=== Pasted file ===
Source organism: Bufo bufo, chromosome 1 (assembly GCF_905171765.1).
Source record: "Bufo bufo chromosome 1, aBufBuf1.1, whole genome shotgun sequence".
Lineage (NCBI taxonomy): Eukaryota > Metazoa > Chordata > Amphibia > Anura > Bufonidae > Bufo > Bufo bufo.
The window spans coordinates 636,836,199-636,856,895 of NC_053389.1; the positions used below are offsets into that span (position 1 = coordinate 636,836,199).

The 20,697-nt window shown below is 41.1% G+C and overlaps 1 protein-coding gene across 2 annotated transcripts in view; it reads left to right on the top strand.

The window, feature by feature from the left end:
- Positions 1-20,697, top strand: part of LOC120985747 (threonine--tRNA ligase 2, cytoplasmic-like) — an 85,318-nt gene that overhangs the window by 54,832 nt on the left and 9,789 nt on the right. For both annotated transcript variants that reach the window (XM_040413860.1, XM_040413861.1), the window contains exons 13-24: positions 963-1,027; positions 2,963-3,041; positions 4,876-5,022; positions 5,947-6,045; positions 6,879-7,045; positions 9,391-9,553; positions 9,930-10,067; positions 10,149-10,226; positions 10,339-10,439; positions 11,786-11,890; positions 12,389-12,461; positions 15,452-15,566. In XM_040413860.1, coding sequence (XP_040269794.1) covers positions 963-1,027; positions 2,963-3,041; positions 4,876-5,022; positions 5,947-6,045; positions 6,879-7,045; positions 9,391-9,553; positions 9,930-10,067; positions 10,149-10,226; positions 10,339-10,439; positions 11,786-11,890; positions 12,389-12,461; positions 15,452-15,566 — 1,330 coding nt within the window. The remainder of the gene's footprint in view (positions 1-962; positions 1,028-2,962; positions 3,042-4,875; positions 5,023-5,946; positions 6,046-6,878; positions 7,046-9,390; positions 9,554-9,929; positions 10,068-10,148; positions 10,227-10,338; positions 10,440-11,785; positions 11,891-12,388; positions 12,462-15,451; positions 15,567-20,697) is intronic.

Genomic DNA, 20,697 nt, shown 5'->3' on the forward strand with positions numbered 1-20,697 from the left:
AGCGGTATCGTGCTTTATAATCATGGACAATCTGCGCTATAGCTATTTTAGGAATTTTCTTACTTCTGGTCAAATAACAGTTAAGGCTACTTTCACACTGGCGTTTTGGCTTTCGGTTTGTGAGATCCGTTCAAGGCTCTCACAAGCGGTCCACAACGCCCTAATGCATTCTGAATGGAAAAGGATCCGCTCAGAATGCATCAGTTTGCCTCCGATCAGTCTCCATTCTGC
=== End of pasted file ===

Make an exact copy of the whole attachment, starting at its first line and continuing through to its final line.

Source organism: Bufo bufo, chromosome 1 (assembly GCF_905171765.1).
Source record: "Bufo bufo chromosome 1, aBufBuf1.1, whole genome shotgun sequence".
Lineage (NCBI taxonomy): Eukaryota > Metazoa > Chordata > Amphibia > Anura > Bufonidae > Bufo > Bufo bufo.
The window spans coordinates 636,836,199-636,856,895 of NC_053389.1; the positions used below are offsets into that span (position 1 = coordinate 636,836,199).

The 20,697-nt window shown below is 41.1% G+C and overlaps 1 protein-coding gene across 2 annotated transcripts in view; it reads left to right on the top strand.

The window, feature by feature from the left end:
- Positions 1-20,697, top strand: part of LOC120985747 (threonine--tRNA ligase 2, cytoplasmic-like) — an 85,318-nt gene that overhangs the window by 54,832 nt on the left and 9,789 nt on the right. For both annotated transcript variants that reach the window (XM_040413860.1, XM_040413861.1), the window contains exons 13-24: positions 963-1,027; positions 2,963-3,041; positions 4,876-5,022; positions 5,947-6,045; positions 6,879-7,045; positions 9,391-9,553; positions 9,930-10,067; positions 10,149-10,226; positions 10,339-10,439; positions 11,786-11,890; positions 12,389-12,461; positions 15,452-15,566. In XM_040413860.1, coding sequence (XP_040269794.1) covers positions 963-1,027; positions 2,963-3,041; positions 4,876-5,022; positions 5,947-6,045; positions 6,879-7,045; positions 9,391-9,553; positions 9,930-10,067; positions 10,149-10,226; positions 10,339-10,439; positions 11,786-11,890; positions 12,389-12,461; positions 15,452-15,566 — 1,330 coding nt within the window. The remainder of the gene's footprint in view (positions 1-962; positions 1,028-2,962; positions 3,042-4,875; positions 5,023-5,946; positions 6,046-6,878; positions 7,046-9,390; positions 9,554-9,929; positions 10,068-10,148; positions 10,227-10,338; positions 10,440-11,785; positions 11,891-12,388; positions 12,462-15,451; positions 15,567-20,697) is intronic.

Genomic DNA, 20,697 nt, shown 5'->3' on the forward strand with positions numbered 1-20,697 from the left:
AGCGGTATCGTGCTTTATAATCATGGACAATCTGCGCTATAGCTATTTTAGGAATTTTCTTACTTCTGGTCAAATAACAGTTAAGGCTACTTTCACACTGGCGTTTTGGCTTTCGGTTTGTGAGATCCGTTCAAGGCTCTCACAAGCGGTCCACAACGCCCTAATGCATTCTGAATGGAAAAGGATCCGCTCAGAATGCATCAGTTTGCCTCCGATCAGTCTCCATTCTGC